Such online support at all times can also inspire children to improve in areas in which they are weak. There can be a large pool of mathematical exercises on particular topics for students that are lagging behind. They can first solve these exercises themselves and then short videos can explain each problem and suggest ways in which these problems could have been approached.

 Ready Online Education ‘Back-up’ Plan 

Interestingly, the importance of an online system would be even more during abnormal times when educational institutes are discontinued.

This approach towards education will work as a ‘back-up’ plan. It would be easier for students, parents and educational institutions to shift to online classes as they would already have strong online support. Parents will not struggle and feel harassed. Children will clearly know that they have been allotted a specific time period to complete the prescribed syllabus according to their ‘Level’. This would provide some respite in times of crisis and also give them time to adjust to the changes that humanity may have to face from time to time.

Formal Assessment

Formal assessments are an integral part of our education system so after every ‘Level,’ exams must be conducted to test children on specific topics prescribed in the syllabus. There can also be a few minor tests throughout these grouped years.

An online system should have a multitude of inbuilt goal-oriented testing methods, similar to online games, where learners can motivate themselves, master required skills and gain requisite knowledge.

It should allow them to devise strategies to make their ‘expedition’ successful.

Online Games for Real-Life Learning

In order to protect and empower our children, there should be additional areas which can be covered through online games, where students have to solve issues in real-life scenarios. Stories on various topics can help instil the qualities that a child needs to imbibe. These areas involve the development of an emotional, social and adversity quotient in children. Even financial management and disaster management need to be an essential part of the education process.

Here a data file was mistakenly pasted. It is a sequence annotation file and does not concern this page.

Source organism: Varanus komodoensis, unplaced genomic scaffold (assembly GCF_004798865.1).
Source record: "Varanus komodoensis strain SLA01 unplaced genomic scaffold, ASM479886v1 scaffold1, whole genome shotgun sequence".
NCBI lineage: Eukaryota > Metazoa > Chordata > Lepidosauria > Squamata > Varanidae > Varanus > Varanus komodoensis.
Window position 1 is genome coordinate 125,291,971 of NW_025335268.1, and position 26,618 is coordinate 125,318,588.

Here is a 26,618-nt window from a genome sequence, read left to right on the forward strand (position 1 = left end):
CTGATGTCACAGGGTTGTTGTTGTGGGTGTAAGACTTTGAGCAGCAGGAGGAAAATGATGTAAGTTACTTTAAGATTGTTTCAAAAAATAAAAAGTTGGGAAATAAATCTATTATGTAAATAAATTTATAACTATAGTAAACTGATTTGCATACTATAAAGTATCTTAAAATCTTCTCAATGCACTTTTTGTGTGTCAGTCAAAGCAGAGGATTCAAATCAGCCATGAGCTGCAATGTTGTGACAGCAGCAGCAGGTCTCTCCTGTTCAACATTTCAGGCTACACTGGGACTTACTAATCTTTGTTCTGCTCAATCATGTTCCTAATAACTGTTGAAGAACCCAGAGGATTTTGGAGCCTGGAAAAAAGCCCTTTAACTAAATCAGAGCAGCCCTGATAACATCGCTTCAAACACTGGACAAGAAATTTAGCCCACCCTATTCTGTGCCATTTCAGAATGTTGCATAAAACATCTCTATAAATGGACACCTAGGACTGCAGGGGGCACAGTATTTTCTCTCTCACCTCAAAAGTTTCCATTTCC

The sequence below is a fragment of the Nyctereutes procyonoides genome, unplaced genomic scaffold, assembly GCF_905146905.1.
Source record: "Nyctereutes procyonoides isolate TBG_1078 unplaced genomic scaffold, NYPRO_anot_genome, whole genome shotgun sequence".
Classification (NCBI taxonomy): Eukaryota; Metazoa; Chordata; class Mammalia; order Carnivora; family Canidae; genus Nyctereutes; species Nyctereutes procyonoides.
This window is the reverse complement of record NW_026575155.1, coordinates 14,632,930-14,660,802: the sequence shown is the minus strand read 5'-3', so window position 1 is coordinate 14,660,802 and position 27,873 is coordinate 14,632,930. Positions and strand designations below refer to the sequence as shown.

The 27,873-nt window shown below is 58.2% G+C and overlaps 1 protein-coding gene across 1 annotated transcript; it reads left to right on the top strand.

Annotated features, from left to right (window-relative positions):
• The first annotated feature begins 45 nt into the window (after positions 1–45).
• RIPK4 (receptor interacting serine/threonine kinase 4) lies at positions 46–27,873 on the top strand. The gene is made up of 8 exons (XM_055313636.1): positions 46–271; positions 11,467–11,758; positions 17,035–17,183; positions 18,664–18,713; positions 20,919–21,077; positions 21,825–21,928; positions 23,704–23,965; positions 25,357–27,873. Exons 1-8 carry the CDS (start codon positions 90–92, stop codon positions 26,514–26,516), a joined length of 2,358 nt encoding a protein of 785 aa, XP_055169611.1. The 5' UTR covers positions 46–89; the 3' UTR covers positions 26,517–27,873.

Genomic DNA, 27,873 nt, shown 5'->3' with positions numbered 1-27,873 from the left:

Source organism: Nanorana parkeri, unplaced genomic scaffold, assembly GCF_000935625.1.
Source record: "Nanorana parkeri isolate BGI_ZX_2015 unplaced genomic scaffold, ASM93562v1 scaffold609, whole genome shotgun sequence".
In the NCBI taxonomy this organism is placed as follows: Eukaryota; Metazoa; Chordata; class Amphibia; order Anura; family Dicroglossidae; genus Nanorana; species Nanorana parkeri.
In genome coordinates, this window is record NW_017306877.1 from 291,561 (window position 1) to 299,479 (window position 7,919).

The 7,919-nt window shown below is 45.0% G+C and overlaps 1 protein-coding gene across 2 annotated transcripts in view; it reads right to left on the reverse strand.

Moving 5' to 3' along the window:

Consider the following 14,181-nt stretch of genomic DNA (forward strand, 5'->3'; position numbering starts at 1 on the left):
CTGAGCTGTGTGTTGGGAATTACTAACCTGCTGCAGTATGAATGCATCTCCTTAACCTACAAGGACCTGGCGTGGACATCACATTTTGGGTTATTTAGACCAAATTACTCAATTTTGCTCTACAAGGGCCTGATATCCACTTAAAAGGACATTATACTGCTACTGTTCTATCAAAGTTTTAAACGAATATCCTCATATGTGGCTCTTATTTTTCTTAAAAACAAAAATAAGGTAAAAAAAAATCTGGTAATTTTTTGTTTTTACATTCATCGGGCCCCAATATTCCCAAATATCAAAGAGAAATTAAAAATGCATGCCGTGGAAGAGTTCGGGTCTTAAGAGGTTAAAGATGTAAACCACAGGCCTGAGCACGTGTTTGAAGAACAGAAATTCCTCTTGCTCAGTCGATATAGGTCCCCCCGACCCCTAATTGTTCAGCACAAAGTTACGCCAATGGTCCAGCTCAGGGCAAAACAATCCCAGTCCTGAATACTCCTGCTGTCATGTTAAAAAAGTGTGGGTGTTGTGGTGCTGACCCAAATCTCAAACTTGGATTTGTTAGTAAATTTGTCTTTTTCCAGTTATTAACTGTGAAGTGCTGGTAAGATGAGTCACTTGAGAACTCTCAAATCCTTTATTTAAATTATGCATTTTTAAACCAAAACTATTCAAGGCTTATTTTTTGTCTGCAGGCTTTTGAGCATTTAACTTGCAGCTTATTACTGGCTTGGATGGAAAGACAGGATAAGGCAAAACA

We need a system that can be reshaped into homeschooling without hurting a child’s educational interest.


COVID-19 has made us realize that policy makers and organisations dedicated to education need to pool in their resources. They need to formulate a platform that is minimally priced and accessible via pen drive, software, or internet on laptops and smart phones, as well as, available on television and radio, in all possible languages. This would ensure that globally no child is left behind in the beautiful world of education. Just imagine, if this way of education was already functioning before COVID-19 played havoc then the conflict between parents, government and schools could have been averted. Thus, the world needs to keep prepared in such a way that education prevails and endures any situation that comes its way.

What did you think of Ravneet Kaur ma’am’s Joint-Syllabus that is ready to ensure education in every circumstance? Share your thoughts with us in the comments section.

Read more articles by teachers on how to ace your online classes and develop a growth mindset.

Thinking of a plan for returning to school or adjusting to the new normal?

Here’s a dedicated page to support all educators.
Check out the resources that we, along with Cambridge Assessment International Education, have made available at

Admiring Advisor

Written by Ravneet Kaur

Director Golden Future Top Language Institute

I believe I was destined to get involved in the educational process at all levels first as a teacher and now as a director of my institute. I started teaching and it was not planned .I never realized my passion till the time I won the first prize on a platform organised by The Hindustan Times for teachers. My creativity in teaching was supported by an esteemed organisation whose newspaper I read ardently.

Working closely with candidates who eagerly and passionately try to acquire required bands in IELTS, many questions arise in my mind. I question the 15 years spent in school and my mind doesn't stop coming up with ideas that can be implemented to give a strong foundation to our learners. I also observe my two daughters and the teaching pattern followed in their school. In my Institute I put many plans into action.

Cambridge University Press has given a wonderful platform where I can share my ideas and experiences with like-minded people.